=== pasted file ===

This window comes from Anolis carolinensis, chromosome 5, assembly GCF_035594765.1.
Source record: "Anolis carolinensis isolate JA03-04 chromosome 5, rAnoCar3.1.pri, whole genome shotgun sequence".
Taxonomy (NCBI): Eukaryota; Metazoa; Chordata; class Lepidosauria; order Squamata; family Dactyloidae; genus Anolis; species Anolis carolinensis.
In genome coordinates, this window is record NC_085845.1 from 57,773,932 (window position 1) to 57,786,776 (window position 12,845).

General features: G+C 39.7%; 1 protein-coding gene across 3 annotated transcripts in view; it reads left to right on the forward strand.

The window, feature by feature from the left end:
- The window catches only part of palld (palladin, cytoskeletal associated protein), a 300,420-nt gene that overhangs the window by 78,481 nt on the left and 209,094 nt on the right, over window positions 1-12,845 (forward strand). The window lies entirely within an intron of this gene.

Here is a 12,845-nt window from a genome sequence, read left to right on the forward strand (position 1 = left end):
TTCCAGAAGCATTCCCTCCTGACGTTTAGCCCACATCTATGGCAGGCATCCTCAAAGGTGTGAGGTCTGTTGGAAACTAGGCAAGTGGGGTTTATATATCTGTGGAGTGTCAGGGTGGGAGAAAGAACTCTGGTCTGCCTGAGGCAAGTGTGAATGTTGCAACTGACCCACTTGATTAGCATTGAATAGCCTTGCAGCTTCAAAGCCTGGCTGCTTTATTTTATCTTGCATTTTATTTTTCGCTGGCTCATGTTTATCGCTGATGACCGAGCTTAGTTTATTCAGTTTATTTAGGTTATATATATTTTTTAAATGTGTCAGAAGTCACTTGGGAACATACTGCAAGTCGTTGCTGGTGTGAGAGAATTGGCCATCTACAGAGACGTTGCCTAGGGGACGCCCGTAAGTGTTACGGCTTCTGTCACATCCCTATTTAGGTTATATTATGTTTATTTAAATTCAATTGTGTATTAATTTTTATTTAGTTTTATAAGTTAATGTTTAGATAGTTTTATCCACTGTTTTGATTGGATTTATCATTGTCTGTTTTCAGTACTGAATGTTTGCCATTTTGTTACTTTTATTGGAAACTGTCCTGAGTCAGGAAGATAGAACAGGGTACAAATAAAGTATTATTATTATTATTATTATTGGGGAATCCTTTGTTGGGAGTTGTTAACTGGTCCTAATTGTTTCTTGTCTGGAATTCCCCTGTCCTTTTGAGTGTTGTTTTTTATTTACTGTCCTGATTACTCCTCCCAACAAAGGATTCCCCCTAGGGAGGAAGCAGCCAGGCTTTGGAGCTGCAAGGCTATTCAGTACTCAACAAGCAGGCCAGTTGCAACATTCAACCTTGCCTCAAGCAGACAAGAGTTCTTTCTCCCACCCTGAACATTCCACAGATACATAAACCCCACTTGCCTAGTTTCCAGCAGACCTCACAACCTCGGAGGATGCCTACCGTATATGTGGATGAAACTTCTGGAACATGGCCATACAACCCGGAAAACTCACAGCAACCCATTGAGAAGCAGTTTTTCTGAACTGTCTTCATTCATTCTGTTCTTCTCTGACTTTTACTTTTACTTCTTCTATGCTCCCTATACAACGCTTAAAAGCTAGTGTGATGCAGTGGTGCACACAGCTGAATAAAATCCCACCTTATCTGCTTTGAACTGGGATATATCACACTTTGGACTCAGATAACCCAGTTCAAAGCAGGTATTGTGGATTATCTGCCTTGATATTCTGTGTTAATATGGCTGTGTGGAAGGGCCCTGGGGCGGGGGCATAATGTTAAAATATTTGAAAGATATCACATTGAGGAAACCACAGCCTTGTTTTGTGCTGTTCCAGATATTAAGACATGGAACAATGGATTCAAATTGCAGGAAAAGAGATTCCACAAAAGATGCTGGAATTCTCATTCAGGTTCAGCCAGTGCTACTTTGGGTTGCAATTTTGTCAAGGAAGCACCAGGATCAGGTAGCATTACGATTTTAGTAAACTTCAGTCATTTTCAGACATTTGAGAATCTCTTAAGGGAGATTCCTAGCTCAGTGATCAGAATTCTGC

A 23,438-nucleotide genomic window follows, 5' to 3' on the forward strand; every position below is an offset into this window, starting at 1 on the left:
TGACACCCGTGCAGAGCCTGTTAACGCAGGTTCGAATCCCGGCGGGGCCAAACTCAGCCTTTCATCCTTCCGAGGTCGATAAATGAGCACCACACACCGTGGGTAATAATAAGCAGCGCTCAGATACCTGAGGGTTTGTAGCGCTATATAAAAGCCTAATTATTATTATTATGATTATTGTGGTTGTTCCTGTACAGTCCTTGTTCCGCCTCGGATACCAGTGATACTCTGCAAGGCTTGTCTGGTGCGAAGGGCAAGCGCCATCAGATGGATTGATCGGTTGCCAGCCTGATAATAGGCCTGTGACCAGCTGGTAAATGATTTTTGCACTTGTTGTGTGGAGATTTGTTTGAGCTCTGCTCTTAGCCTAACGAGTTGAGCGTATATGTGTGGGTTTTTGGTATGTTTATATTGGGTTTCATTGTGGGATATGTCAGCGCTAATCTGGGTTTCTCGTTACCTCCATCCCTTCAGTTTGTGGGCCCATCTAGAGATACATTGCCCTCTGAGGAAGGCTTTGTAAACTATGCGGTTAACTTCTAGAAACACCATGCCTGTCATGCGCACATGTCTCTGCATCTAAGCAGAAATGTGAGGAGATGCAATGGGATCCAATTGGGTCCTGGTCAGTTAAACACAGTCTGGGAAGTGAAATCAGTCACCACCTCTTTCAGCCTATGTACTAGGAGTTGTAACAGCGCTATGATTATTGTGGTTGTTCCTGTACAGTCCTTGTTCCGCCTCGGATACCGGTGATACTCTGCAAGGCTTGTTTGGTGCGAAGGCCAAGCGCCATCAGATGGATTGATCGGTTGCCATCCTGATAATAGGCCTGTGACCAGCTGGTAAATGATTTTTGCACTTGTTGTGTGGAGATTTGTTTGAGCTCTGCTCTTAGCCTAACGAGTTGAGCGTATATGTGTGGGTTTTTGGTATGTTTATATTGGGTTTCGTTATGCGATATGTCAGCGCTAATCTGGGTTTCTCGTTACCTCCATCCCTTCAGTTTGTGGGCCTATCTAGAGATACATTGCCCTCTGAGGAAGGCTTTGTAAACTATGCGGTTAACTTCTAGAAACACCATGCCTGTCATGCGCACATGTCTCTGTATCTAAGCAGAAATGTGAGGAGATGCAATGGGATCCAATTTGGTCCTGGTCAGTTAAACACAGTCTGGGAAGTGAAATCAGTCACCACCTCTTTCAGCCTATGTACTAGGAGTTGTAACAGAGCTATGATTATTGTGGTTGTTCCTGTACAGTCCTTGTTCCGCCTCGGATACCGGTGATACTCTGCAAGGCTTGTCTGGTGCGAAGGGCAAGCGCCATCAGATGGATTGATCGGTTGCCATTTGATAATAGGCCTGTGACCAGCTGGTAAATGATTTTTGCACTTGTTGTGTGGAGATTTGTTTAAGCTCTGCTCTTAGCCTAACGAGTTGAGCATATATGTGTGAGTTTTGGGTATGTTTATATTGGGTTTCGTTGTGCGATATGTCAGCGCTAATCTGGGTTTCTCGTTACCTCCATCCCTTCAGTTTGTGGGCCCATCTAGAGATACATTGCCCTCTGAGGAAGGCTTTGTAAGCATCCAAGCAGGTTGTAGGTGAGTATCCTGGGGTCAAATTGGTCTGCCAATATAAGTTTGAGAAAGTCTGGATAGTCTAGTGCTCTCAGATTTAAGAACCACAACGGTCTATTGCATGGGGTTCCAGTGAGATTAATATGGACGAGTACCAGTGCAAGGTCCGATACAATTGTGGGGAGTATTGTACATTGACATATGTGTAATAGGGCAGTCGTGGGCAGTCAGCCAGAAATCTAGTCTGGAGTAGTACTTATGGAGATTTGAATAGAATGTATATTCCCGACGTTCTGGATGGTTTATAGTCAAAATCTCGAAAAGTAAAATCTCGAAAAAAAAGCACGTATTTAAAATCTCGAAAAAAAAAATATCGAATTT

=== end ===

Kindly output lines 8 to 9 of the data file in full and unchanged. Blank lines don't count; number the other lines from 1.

Here is a 12,845-nt window from a genome sequence, read left to right on the forward strand (position 1 = left end):
TTCCAGAAGCATTCCCTCCTGACGTTTAGCCCACATCTATGGCAGGCATCCTCAAAGGTGTGAGGTCTGTTGGAAACTAGGCAAGTGGGGTTTATATATCTGTGGAGTGTCAGGGTGGGAGAAAGAACTCTGGTCTGCCTGAGGCAAGTGTGAATGTTGCAACTGACCCACTTGATTAGCATTGAATAGCCTTGCAGCTTCAAAGCCTGGCTGCTTTATTTTATCTTGCATTTTATTTTTCGCTGGCTCATGTTTATCGCTGATGACCGAGCTTAGTTTATTCAGTTTATTTAGGTTATATATATTTTTTAAATGTGTCAGAAGTCACTTGGGAACATACTGCAAGTCGTTGCTGGTGTGAGAGAATTGGCCATCTACAGAGACGTTGCCTAGGGGACGCCCGTAAGTGTTACGGCTTCTGTCACATCCCTATTTAGGTTATATTATGTTTATTTAAATTCAATTGTGTATTAATTTTTATTTAGTTTTATAAGTTAATGTTTAGATAGTTTTATCCACTGTTTTGATTGGATTTATCATTGTCTGTTTTCAGTACTGAATGTTTGCCATTTTGTTACTTTTATTGGAAACTGTCCTGAGTCAGGAAGATAGAACAGGGTACAAATAAAGTATTATTATTATTATTATTATTGGGGAATCCTTTGTTGGGAGTTGTTAACTGGTCCTAATTGTTTCTTGTCTGGAATTCCCCTGTCCTTTTGAGTGTTGTTTTTTATTTACTGTCCTGATTACTCCTCCCAACAAAGGATTCCCCCTAGGGAGGAAGCAGCCAGGCTTTGGAGCTGCAAGGCTATTCAGTACTCAACAAGCAGGCCAGTTGCAACATTCAACCTTGCCTCAAGCAGACAAGAGTTCTTTCTCCCACCCTGAACATTCCACAGATACATAAACCCCACTTGCCTAGTTTCCAGCAGACCTCACAACCTCGGAGGATGCCTACCGTATATGTGGATGAAACTTCTGGAACATGGCCATACAACCCGGAAAACTCACAGCAACCCATTGAGAAGCAGTTTTTCTGAACTGTCTTCATTCATTCTGTTCTTCTCTGACTTTTACTTTTACTTCTTCTATGCTCCCTATACAACGCTTAAAAGCTAGTGTGATGCAGTGGTGCACACAGCTGAATAAAATCCCACCTTATCTGCTTTGAACTGGGATATATCACACTTTGGACTCAGATAACCCAGTTCAAAGCAGGTATTGTGGATTATCTGCCTTGATATTCTGTGTTAATATGGCTGTGTGGAAGGGCCCTGGGGCGGGGGCATAATGTTAAAATATTTGAAAGATATCACATTGAGGAAACCACAGCCTTGTTTTGTGCTGTTCCAGATATTAAGACATGGAACAATGGATTCAAATTGCAGGAAAAGAGATTCCACAAAAGATGCTGGAATTCTCATTCAGGTTCAGCCAGTGCTACTTTGGGTTGCAATTTTGTCAAGGAAGCACCAGGATCAGGTAGCATTACGATTTTAGTAAACTTCAGTCATTTTCAGACATTTGAGAATCTCTTAAGGGAGATTCCTAGCTCAGTGATCAGAATTCTGC